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A FEW days before the seafarers’ minimum wage talks started in Switzerland, I received a troubling phone call.
It came from our Liverpool-based ship inspector. His International Transport Workers’ Federation (ITF) inspector duties had taken him to a cargo vessel moored at Bromborough on the Mersey.
There he had found two teenage Indian sailors who appeared to be malnourished, underpaid and terrorised by the rest of the crew.
Over the next few days, their situation grew more disturbing. It became clear that the young Indians’ families had paid thousands of pounds to secure their jobs, that each had a fake and a real contract of employment with a huge variance in pay between them. They have been required to work up to 16 hours a day.
Photographs of them showed tiny, emaciated frames and fearful faces. Little wonder. “Heavies” turned up on the dock, apparently to “sort things out” on behalf of the vessel’s owner, and the ship inspector received threatening phone calls, suggesting that he should “leave off.”
Fortunately, by the time our negotiations started in Geneva, I knew that the young sailors had been sprung from the ship — aided by a sizeable detachment of Police and Border Authority officials.
They had also received thousands of pounds in back pay. It was a potent reminder, were one needed, however, of how dependent seafarers are on the international framework of agreements and conventions that create their employment framework — not least, the seafarers’ minimum wage.
As it turned out, we needed every bit of righteous anger that we could muster. The seafarers’ minimum wage negotiations usually take place every other year.
Held under the aegis of the International Labour Organisation (ILO) in Geneva, they bring together shipowners and the ITF to consider the world’s only global minimum wage.
Before the talks, the ILO office applies an agreed formula to exchange rates and consumer prices in a basket of countries from which seafarers are drawn and ships are registered.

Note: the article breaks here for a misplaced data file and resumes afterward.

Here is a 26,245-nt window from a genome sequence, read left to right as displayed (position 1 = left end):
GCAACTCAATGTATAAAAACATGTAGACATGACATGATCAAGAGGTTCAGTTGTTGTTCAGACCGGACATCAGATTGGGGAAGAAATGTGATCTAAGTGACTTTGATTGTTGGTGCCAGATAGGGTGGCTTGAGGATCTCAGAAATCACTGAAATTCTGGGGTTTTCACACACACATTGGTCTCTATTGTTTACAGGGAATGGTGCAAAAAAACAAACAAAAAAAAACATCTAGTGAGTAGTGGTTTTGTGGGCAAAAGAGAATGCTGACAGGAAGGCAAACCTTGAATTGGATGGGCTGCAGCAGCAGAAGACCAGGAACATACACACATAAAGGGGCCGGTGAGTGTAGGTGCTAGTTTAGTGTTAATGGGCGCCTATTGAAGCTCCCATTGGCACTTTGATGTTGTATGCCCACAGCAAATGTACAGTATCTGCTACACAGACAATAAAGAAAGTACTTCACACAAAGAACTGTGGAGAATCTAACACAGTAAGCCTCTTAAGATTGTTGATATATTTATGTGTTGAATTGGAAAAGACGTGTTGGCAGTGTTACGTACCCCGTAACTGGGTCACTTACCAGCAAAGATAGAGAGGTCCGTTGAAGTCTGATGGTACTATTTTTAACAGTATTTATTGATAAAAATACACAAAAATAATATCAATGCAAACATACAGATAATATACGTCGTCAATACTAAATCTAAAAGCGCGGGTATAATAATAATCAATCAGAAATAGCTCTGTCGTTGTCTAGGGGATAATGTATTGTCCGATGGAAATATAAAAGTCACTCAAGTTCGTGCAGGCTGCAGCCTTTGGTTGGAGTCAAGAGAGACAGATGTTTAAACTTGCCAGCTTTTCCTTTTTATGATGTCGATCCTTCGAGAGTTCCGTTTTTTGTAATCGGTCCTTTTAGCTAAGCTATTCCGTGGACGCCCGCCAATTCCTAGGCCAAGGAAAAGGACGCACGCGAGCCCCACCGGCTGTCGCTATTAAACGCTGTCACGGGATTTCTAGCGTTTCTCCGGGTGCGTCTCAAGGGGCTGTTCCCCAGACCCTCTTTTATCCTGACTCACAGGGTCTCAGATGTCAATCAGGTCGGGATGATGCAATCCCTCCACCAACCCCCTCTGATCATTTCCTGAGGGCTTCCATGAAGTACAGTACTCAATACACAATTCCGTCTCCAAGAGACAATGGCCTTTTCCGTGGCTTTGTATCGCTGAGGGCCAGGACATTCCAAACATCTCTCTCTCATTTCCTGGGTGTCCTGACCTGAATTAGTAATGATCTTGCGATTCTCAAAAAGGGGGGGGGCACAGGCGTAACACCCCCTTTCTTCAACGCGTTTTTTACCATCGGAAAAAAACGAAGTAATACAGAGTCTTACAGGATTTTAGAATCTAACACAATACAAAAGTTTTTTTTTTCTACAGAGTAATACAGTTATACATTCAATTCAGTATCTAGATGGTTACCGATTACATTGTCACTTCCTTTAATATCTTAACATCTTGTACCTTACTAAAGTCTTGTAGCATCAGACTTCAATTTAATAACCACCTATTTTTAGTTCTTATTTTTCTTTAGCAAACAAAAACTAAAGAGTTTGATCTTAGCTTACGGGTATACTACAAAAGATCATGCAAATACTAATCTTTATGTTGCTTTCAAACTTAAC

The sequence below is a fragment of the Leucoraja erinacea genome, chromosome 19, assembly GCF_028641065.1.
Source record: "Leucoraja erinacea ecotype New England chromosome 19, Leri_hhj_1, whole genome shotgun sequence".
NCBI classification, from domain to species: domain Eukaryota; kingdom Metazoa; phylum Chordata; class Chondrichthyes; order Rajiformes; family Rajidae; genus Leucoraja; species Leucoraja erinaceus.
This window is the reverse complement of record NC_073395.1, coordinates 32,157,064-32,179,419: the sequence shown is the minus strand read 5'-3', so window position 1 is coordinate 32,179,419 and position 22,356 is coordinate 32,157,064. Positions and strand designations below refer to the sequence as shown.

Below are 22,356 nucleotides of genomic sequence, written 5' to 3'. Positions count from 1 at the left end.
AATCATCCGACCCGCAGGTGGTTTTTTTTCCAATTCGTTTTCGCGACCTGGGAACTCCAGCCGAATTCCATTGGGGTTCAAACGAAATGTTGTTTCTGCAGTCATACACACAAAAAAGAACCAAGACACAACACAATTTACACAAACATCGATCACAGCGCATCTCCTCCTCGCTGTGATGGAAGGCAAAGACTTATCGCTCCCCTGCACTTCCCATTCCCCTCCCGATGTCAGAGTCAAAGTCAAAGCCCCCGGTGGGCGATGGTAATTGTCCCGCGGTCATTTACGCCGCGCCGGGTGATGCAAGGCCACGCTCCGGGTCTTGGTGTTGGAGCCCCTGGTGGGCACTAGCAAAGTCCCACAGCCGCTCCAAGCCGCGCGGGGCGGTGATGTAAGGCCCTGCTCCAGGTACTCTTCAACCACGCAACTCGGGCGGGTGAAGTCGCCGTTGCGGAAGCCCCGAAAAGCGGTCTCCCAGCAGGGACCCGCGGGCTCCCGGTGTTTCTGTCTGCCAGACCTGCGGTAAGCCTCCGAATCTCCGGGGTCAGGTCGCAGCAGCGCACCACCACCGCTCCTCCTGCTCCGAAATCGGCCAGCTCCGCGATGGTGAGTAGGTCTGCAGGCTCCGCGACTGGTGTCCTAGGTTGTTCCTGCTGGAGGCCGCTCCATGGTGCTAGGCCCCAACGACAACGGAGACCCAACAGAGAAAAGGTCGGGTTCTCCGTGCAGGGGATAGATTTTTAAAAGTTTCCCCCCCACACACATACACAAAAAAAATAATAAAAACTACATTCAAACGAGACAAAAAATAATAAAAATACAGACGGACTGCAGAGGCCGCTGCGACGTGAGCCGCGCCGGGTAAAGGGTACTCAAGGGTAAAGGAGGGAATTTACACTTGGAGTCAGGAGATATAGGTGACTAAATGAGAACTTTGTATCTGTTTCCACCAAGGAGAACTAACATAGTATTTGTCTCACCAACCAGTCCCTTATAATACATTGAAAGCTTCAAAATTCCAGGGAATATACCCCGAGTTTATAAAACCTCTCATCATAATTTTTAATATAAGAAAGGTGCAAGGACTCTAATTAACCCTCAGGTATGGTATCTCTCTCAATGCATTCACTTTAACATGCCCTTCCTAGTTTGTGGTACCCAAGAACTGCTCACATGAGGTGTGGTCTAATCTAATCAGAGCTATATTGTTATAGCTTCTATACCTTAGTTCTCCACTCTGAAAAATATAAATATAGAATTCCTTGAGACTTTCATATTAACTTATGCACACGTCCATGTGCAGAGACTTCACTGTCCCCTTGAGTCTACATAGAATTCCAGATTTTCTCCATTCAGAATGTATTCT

We knew ahead of the talks that this formula showed, that seafarers’ spending power had fallen in all but seven countries. Some had seen the value of their pay fall by more than 15 per cent.
We trade unionists had prepared ourselves with reports from bodies such as the World Bank, the International Monetary Fund and the United Nations Conference on Trade and Development, all of which predicted an improving global economy and rising world trade over the next few years.
Added to this, the current minimum basic wage of $614 (£483) a month for 48 hours’ work screamed out for upward revision.
What we had not expected was the opportunism of the employers.
Their opening position was to propose a significant cut in the minimum wage — something that has never happened before or is ever tolerated in the ILO.
On paper we knew that the employers’ case was weak. There was little we could do, however, to prevent them leaving the negotiating table without reaching agreement after the first day’s talks.
Do that, as they had two-and-a-half years earlier, and the seafarers’ minimum wages would be frozen for another 48 months.
I thought of the Indian teenagers, and the thousands of others, scattered over the seven seas, on whose behalf we were working.
Failure seemed unconscionable, so the trade union side pressed on until we found an opening in the opposition’s defence.
The deal with which we eventually emerged did not deliver everything that we had hoped for but we did secure an increase.
The minimum wage for an able seafarer will go up by $27 (£21.20) over the next two years. The wages will provide an overall increase of 4.5 per cent on the current rate, with an increase of $4 (£3.10) a month as of July 1 2019, followed by an increase of $7 (£5.5) as of January 1 2020 and a final increase of $16 (£12.60) as of January 1 2021.
We also agreed to return to talks in early 2021 and to review wages again, and also to seek to improve the ILO formula itself. Both provide opportunities to continue making the case for a better deal for seafarers.
The ILO itself deserves credit for facilitating our agreement. One hundred years old next year, its history and traditions weigh heavy in its chambers. I believe they played a part, focusing minds in a way that led us towards an accommodation.
But that was not the only factor. I got home from the negotiations to more good news. The two Indian seafarers had flown home. They were met off their planes in India by ITF representatives who ensured their safe return to their families.
The thousands of dollars back pay they had received was enough to ensure that, in the medium term at least, they would not endure hardship.
They won’t know how they were in my thoughts, of course. But when a negotiation covers a global seafaring workforce of 1.6 million, it sometimes helps to focus on individuals you can picture and think about how your decisions will affect them and their families.
Being able to deliver something for them is an achievement for all on the trade union side — but it is also a reminder that there is much unfinished business in the campaign for fair pay at sea.
Mark Dickinson is the general secretary of Nautilus International, the trade union that represents maritime and shipping professionals in the UK, Switzerland and the Netherlands. He led the seafarers' delegation on behalf of the International Transport Workers' Federation.
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